In the listings included on the real estate website Zillow, the company includes what it calls a "Zestimate." Zillow explains on its site that, "The Zestimate is Zillow's best estimate of this home's market value." But is a Zestimate an advertising claim? That was one of the issues in a recent case against Zillow in federal court in Connecticut.
A real estate agent sued the company, alleging Lanham Act and other claims. Essentially, the plaintiff argued that Zestimates are misleading because they're not developed using proper industry appraisal standards and personal knowledge of the property and neighborhood in question.
In order to state a claim under the Lanham Act, a plaintiff must allege (among other things) that the statement in the challenged advertisement is false. Zillow moved to dismiss the claim, arguing that the plaintiff failed to allege falsity because "Zestimates are Defendant's opinion of the value of properties which are not actionable."
The Lanham act covers statements which are literally false -- as well as statements which, although literally true, create a false impression. Noting that the plaintiff did not allege that Zillow made any expressly false statements, the court explained that, "she must allege that Defendant's use of the Zestimates tool leaves an impression on visitors to its website that conflicts with reality." Here, the court held that the plaintiff failed to do that. The court wrote, "The facts alleged do not establish any false statements -- only Defendant's opinion of the value of properties."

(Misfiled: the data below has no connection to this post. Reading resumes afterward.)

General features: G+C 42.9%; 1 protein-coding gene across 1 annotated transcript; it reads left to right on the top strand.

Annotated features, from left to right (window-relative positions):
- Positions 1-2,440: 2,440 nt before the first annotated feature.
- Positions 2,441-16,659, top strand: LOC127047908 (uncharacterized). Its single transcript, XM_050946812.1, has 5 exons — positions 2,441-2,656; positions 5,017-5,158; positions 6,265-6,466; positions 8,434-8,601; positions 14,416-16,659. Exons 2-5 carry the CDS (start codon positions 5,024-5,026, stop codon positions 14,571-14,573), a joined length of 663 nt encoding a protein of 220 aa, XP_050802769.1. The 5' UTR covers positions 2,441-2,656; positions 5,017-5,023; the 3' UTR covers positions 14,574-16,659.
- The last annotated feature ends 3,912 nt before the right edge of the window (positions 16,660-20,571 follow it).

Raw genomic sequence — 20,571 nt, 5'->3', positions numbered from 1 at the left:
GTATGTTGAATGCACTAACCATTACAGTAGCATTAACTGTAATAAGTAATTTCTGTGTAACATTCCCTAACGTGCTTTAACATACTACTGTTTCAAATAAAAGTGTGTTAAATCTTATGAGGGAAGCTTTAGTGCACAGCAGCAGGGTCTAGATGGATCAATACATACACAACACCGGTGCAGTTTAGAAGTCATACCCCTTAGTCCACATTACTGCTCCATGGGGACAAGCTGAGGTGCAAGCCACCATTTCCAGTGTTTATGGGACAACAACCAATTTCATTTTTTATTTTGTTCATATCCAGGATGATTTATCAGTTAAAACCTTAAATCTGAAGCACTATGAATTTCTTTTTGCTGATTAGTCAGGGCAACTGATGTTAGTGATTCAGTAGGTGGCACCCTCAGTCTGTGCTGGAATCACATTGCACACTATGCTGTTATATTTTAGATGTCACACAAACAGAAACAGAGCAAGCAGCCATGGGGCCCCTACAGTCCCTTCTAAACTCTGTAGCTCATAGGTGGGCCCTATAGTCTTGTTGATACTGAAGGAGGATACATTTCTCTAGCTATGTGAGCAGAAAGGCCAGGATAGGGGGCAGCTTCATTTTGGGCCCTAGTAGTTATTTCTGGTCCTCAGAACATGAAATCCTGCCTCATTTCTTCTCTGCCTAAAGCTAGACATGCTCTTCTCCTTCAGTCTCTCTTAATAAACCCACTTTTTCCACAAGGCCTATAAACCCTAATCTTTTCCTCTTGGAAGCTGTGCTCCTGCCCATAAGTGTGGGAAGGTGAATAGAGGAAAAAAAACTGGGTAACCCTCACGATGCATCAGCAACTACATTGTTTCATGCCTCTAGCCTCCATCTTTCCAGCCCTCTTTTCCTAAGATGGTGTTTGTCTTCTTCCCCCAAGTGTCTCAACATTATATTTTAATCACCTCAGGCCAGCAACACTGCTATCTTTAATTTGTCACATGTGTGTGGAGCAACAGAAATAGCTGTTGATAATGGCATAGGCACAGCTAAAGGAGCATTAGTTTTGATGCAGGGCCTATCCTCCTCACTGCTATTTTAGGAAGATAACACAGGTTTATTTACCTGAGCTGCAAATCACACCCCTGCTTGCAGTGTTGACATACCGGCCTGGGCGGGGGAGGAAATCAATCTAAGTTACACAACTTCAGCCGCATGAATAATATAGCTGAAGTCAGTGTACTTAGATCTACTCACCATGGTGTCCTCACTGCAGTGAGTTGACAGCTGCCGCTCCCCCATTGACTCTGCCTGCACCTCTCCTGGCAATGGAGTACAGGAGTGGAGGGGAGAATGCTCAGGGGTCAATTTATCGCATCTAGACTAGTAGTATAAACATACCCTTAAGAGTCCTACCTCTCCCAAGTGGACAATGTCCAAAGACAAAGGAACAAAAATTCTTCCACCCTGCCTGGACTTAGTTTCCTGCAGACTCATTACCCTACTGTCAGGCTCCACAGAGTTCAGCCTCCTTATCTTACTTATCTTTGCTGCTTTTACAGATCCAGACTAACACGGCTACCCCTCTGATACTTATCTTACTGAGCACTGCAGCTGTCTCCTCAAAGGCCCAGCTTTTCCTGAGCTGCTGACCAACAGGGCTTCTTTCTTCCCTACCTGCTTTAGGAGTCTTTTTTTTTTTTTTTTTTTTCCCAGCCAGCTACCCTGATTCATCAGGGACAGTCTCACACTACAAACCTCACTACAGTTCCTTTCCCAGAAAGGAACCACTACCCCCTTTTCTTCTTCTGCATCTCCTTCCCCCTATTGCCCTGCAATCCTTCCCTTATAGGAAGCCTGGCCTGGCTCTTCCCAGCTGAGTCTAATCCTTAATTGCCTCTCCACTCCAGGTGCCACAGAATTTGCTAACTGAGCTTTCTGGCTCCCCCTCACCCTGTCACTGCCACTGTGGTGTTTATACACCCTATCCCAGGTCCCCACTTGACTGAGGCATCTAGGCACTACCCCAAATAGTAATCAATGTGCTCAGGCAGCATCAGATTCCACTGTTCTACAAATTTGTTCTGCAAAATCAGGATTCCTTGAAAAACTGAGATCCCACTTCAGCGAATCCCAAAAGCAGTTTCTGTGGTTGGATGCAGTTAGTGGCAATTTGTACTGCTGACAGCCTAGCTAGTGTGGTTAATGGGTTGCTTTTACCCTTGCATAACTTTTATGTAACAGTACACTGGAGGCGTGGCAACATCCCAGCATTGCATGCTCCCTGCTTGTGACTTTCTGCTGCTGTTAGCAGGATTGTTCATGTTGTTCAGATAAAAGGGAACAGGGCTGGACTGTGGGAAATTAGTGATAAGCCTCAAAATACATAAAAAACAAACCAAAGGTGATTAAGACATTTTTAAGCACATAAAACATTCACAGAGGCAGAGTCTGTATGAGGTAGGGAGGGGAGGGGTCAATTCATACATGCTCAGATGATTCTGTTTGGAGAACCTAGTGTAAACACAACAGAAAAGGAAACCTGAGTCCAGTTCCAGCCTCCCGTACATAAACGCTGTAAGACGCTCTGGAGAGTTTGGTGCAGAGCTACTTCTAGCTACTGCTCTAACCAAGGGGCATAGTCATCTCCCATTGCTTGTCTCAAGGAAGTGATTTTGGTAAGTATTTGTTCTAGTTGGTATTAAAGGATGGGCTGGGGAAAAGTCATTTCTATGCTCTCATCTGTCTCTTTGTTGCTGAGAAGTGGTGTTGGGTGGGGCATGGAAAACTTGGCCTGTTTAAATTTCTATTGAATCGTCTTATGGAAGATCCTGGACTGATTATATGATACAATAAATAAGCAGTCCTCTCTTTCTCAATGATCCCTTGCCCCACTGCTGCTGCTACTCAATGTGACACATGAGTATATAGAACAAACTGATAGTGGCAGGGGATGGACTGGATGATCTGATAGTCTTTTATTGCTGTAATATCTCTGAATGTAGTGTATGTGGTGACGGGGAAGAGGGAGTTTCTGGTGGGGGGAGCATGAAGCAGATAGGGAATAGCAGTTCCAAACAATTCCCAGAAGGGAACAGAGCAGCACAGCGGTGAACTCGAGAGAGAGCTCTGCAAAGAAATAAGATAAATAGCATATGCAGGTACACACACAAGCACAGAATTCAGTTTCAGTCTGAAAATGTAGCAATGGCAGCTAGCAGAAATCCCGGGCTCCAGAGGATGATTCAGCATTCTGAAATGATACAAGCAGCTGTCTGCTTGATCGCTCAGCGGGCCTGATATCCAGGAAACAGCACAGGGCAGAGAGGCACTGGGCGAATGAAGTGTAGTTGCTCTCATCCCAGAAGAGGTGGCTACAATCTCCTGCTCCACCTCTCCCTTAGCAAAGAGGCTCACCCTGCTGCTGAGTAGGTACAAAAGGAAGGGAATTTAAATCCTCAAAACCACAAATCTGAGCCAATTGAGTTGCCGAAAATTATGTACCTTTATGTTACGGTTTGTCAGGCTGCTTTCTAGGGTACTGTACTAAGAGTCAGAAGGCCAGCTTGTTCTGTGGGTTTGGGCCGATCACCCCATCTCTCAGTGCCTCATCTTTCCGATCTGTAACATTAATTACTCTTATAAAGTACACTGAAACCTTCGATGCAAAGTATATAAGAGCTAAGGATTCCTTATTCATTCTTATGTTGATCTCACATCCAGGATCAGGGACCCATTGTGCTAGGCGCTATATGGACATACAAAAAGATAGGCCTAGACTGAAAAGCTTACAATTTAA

The plaintiff argued that "even though Zillow claims that its Zestimate is only an opinion, the reality is that consumers are viewing it as a factual statement of the home's value due to Zillow's popularity and influence in the housing market." The court didn't buy what this real estate agent was selling however, holding that, "Plaintiff does not claim that the Zestimates were an incorrect estimate of the property's value -- only that it was different from her own appraisal as the listing agent."
What are some important takeaways from this decision? First, it's a reminder that advertisers are responsible not only for the express claims that they make, but for implied claims as well. Second, advertisers can make statements that express their own subjective opinions about their products without ensuring the literal "truth" of those claims. And third, while it's OK for brands to express opinions, they still have to make sure that those opinions don't communicate implied factual claims that would still require substantiation.
Demetres v. Zillow, 2022 WL 4367597 (D. Conn. 2022).
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